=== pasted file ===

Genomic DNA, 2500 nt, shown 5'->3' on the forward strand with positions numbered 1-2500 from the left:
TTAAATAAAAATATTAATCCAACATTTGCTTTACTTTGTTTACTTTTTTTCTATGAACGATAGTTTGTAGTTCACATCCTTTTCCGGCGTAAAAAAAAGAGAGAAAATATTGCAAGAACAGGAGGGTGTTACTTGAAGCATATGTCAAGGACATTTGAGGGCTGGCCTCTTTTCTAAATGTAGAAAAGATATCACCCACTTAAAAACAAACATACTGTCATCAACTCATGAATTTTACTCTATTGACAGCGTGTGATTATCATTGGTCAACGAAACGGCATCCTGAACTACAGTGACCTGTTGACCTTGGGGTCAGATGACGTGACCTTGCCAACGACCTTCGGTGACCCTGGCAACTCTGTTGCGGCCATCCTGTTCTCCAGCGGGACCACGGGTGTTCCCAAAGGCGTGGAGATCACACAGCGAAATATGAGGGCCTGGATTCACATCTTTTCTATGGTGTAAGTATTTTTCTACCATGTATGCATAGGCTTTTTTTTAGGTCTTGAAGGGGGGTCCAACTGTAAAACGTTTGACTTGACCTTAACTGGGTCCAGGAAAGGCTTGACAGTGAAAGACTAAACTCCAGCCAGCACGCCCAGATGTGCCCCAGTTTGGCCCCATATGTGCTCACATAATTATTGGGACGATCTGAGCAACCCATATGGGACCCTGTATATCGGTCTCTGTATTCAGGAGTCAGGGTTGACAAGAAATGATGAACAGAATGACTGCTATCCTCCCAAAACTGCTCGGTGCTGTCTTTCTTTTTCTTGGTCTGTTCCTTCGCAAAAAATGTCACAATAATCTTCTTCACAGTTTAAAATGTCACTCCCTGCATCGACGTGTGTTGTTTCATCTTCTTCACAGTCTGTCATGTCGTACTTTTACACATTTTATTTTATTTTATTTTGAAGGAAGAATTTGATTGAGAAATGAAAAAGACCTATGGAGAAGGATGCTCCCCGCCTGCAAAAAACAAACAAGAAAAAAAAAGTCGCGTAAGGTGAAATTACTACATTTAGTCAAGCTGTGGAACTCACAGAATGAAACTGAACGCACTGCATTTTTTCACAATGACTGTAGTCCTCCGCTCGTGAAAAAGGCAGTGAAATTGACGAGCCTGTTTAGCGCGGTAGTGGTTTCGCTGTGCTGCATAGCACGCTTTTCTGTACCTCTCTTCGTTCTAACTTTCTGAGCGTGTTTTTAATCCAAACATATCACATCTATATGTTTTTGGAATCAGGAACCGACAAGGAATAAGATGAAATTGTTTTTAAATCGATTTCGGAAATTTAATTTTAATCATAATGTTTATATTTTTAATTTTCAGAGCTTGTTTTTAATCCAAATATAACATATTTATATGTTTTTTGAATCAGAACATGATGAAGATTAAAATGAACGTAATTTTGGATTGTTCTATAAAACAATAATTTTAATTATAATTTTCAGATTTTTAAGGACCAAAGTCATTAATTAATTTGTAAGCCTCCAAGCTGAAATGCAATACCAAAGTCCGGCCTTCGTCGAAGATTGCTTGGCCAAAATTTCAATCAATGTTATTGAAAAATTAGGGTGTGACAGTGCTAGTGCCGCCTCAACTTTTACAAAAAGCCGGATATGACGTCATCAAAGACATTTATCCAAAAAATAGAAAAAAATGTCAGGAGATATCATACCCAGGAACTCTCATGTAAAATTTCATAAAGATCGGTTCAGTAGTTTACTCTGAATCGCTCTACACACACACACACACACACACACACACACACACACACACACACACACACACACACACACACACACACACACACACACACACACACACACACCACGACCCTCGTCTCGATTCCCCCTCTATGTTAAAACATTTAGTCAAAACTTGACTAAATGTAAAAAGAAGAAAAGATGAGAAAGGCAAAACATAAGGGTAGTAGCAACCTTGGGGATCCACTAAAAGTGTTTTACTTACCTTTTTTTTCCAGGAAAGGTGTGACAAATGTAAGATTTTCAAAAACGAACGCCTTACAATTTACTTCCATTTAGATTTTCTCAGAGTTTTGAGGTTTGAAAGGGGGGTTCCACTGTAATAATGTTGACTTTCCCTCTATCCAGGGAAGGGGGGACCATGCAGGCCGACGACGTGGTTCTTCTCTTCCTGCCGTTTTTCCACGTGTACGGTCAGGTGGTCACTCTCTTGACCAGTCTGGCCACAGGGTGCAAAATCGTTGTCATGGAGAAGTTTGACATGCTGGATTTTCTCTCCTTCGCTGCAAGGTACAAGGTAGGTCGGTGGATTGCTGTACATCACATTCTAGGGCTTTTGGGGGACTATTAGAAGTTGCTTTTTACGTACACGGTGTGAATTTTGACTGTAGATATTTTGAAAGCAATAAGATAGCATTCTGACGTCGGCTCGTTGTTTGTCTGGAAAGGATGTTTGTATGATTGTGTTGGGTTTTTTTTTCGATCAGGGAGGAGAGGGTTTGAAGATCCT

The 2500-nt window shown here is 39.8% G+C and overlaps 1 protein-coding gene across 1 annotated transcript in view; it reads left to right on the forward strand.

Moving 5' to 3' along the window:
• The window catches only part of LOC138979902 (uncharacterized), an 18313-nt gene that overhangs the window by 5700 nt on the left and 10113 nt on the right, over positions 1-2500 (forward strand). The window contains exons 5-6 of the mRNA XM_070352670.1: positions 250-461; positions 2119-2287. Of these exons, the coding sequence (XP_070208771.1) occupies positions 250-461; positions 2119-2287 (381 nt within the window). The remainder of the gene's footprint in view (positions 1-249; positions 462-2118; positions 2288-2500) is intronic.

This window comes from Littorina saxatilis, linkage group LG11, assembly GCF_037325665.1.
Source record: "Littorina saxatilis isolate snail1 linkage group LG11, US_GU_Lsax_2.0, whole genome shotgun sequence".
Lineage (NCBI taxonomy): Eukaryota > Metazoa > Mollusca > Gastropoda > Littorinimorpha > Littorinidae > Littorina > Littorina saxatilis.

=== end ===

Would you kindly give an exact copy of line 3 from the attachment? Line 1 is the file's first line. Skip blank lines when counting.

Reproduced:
The 2500-nt window shown here is 39.8% G+C and overlaps 1 protein-coding gene across 1 annotated transcript in view; it reads left to right on the forward strand.